(New York, NY - Thursday, May 11, 2023) GLAAD, the world's largest lesbian, gay, bisexual, transgender, and queer (LGBTQ) media advocacy organization, is responding to news that the FDA will allow more gay and bisexual men to donate blood based on individual-risk-based questions rather than sexual orientation or gender identity. The recommendations will become the screening standard for all individuals seeking to donate blood, foregoing the decades-old ban on gay and bisexual donors and expanding the pool of potential donors as the national blood supply reached crisis-level shortages.
According to the FDA, screening questions will be the same for every donor, regardless of sexual orientation, sex, or gender. The new guidance recommendations reflect the agency's current thinking on donor deferral recommendations for individuals with an increased risk of transmitting HIV infection: "We recommend eliminating the screening questions specific to men who have sex with men (MSM) and women who have sex with MSM. Instead, we recommend assessing donor eligibility using the same individual risk-based questions relevant to HIV risk for every donor regardless of sex or gender."
However, a three-month deferral for individuals adhering to a prescription for pre-exposure prophylaxis (PrEP) or post-exposure prophylaxis (PEP) remains in place. PrEP is 99% effective in preventing HIV. The FDA notes, "…the available data demonstrate that the use of PrEP and PEP may delay detection of HIV by currently licensed screening tests for blood donations, potentially resulting in false negative results."
Sarah Kate Ellis, President and CEO of GLAAD, issued the following statement below and on Twitter:
"The FDA's decision to follow science and issue new recommendations for all Americans, regardless of sexual orientation, who selflessly donate blood to help save lives, signals the beginning of the end of a dark and discriminatory past rooted in fear and homophobia. While today's guidance is an important step in the right direction, the deferral period for individuals on PrEP, an FDA-approved drug proven to prevent HIV acquisition, continues to erect barriers to LGBTQ blood donors. Placing potential blood donors taking PrEP in a separate line from every other donor adds unnecessary stigma. The bias embedded into this policy may, in fact, cost lives. GLAAD urges the FDA to continue to prioritize science over stigma and treat all donors and all blood equally."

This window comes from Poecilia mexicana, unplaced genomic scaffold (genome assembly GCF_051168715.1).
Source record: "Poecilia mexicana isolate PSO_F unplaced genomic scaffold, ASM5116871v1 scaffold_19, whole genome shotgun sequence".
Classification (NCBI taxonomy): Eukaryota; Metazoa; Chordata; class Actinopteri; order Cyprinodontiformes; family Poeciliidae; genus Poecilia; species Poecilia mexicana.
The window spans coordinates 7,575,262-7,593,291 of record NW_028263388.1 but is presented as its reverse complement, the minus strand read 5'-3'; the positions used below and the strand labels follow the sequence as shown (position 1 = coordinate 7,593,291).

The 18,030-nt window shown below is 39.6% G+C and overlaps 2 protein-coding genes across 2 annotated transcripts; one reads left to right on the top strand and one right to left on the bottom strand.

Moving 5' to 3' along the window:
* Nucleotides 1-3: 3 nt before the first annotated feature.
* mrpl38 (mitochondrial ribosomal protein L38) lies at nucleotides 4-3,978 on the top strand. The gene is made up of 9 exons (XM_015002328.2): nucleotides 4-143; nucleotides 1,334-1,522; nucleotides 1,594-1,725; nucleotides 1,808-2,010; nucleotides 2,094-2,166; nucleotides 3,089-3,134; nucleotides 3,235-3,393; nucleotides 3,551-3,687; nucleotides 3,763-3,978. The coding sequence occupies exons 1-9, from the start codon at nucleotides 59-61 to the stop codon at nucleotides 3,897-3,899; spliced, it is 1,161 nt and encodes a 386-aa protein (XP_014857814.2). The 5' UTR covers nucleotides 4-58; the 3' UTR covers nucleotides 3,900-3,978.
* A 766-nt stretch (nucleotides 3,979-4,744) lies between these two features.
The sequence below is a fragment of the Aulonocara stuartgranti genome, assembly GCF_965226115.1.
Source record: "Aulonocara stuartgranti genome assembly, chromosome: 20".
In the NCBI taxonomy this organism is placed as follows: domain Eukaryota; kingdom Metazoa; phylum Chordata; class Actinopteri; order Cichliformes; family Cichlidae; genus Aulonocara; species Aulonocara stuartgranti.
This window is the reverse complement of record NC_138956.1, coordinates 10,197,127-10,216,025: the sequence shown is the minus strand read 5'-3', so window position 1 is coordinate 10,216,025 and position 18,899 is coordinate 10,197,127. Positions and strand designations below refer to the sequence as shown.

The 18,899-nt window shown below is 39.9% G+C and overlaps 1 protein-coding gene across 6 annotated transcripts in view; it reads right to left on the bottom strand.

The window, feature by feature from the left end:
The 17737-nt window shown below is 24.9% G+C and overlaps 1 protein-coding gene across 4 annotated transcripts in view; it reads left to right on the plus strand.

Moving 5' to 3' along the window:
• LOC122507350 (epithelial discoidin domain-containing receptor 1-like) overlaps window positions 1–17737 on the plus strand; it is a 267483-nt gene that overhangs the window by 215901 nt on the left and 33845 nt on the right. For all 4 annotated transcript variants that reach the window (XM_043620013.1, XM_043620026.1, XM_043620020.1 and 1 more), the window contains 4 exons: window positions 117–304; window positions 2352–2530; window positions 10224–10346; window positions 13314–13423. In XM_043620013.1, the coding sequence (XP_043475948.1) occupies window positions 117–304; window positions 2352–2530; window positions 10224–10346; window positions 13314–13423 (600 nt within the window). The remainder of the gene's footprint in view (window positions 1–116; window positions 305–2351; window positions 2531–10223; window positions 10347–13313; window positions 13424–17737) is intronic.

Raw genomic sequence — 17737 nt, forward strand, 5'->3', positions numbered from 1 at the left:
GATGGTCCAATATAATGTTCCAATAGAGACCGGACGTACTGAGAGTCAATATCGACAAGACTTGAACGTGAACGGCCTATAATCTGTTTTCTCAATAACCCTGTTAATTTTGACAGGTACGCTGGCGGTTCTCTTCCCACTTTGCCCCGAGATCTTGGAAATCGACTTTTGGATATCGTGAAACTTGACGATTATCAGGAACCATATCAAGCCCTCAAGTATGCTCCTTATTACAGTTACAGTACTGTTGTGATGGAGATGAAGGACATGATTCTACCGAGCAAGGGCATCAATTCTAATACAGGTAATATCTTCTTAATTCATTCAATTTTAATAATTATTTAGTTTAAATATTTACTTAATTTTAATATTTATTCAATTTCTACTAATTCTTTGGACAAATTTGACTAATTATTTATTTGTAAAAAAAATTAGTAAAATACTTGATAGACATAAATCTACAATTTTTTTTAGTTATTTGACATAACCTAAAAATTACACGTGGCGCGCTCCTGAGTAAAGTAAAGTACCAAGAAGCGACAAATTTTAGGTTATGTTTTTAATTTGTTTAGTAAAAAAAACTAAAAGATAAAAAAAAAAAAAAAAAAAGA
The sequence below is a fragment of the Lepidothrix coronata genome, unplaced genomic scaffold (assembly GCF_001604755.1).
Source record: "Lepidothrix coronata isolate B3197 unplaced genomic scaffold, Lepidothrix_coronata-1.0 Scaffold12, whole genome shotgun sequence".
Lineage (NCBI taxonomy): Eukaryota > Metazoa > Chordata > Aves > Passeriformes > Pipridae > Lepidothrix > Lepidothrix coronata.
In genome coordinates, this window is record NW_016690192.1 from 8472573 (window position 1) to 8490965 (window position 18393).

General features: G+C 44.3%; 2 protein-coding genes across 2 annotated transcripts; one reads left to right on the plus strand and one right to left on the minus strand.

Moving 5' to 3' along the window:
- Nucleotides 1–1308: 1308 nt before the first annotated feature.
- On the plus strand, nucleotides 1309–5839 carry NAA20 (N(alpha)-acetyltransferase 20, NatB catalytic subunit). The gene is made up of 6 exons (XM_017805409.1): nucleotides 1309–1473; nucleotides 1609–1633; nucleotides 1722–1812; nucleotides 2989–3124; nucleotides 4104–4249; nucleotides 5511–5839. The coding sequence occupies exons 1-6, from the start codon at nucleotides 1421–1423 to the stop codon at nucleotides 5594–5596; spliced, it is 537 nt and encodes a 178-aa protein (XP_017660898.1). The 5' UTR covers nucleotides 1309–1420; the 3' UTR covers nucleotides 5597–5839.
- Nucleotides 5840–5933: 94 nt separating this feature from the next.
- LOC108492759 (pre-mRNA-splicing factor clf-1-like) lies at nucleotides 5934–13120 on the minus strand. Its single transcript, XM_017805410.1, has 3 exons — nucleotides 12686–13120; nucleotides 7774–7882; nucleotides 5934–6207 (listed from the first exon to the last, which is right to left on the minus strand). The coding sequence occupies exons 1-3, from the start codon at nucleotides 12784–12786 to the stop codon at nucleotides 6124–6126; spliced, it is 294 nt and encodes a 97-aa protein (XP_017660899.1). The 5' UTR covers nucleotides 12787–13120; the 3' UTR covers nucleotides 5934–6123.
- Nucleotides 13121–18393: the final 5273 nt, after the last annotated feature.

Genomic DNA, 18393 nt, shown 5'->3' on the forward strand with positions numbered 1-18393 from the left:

The updated guidance follows a period where the FDA reviewed public comments that were taken into consideration before the agency released the new guidelines. The FDA is also recommending that blood donation centers revise donor education materials, questionnaires, and accompanying materials, along with revisions to donor requalification and product management procedures.
FACTS ABOUT BLOOD DONATIONS FROM GAY AND BISEXUAL MEN AND OTHER LGBTQ PEOPLE:
GLAAD is among organizations and leaders who have consistently advocated for an end to restrictions on blood donations from gay and bisexual men and other LGBTQ people. Three years ago, GLAAD released an open letter penned by over 500 medical professionals responding to the U.S. Food & Drug Administration's (FDA) revised recommendations on gay and bisexual men and other LGBTQ people from donating blood by reducing the deferral period from 12 months to 3 months. In the letter, the hundreds of signed medical professionals from across the United States "call on the FDA to reverse its unscientific and discriminatory ban against men who have sex with men (MSM) from donating blood in favor of risk-based screening." The letter also notes that "the FDA's recent decision to shorten the prohibition window to 3 months is a step in the right direction, [but] it does not go far enough in reversing the unscientific ban."
Leading medical organizations have debunked the ban on LGBTQ blood donations for years. The American Public Health Association has stated that the current ban "is not based in science but appears to be modeled after other countries' choices and fears." The American Red Cross has also spoken out, noting that "blood donation eligibility should not be determined by methods that are based upon sexual orientation." The American Medical Association called on the FDA to update its guidelines to be more in line with science: "We urge the FDA to take future steps to remove the categorical restrictions for blood donations by MSM so they are instead based on a person's individual risk, consistent with the latest scientific evidence, to ensure blood donation criteria is equitably applied across all people." A 2014 study by the Williams Institute estimated that if the ban were to be lifted, an additional 360,000 men would likely donate, which could help save the lives of more than a million people.
Today's complete FDA report can be read here: www.fda.gov/media/164829/download .
About GLAAD: GLAAD rewrites the script for LGBTQ acceptance. As a dynamic media force, GLAAD tackles tough issues to shape the narrative and provoke dialogue that leads to cultural change. GLAAD protects all that has been accomplished and creates a world where everyone can live the life they love. For more information, please visit www.glaad.org or connect with GLAAD on Facebook and Twitter.